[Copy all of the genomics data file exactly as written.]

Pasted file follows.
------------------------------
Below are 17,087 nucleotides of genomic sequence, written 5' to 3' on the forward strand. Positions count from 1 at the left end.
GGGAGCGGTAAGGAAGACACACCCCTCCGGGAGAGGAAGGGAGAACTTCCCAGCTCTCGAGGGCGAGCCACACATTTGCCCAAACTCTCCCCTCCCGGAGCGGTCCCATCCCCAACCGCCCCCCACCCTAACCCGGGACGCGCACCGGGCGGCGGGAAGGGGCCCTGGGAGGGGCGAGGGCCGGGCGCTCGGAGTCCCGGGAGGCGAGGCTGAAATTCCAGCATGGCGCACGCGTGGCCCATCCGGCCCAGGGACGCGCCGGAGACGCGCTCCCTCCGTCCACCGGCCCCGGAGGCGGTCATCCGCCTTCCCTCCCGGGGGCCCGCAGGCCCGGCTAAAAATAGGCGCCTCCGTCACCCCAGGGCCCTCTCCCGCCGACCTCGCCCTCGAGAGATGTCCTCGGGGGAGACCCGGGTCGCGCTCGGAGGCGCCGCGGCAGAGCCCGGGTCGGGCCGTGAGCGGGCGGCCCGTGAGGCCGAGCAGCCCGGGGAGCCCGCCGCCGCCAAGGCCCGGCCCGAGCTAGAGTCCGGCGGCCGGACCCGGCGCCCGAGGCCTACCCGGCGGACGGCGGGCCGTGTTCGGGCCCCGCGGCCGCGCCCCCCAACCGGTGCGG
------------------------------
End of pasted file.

Below are 17,087 nucleotides of genomic sequence, written 5' to 3' on the forward strand. Positions count from 1 at the left end.
GGGAGCGGTAAGGAAGACACACCCCTCCGGGAGAGGAAGGGAGAACTTCCCAGCTCTCGAGGGCGAGCCACACATTTGCCCAAACTCTCCCCTCCCGGAGCGGTCCCATCCCCAACCGCCCCCCACCCTAACCCGGGACGCGCACCGGGCGGCGGGAAGGGGCCCTGGGAGGGGCGAGGGCCGGGCGCTCGGAGTCCCGGGAGGCGAGGCTGAAATTCCAGCATGGCGCACGCGTGGCCCATCCGGCCCAGGGACGCGCCGGAGACGCGCTCCCTCCGTCCACCGGCCCCGGAGGCGGTCATCCGCCTTCCCTCCCGGGGGCCCGCAGGCCCGGCTAAAAATAGGCGCCTCCGTCACCCCAGGGCCCTCTCCCGCCGACCTCGCCCTCGAGAGATGTCCTCGGGGGAGACCCGGGTCGCGCTCGGAGGCGCCGCGGCAGAGCCCGGGTCGGGCCGTGAGCGGGCGGCCCGTGAGGCCGAGCAGCCCGGGGAGCCCGCCGCCGCCAAGGCCCGGCCCGAGCTAGAGTCCGGCGGCCGGACCCGGCGCCCGAGGCCTACCCGGCGGACGGCGGGCCGTGTTCGGGCCCCGCGGCCGCGCCCCCCAACCGGTGCGG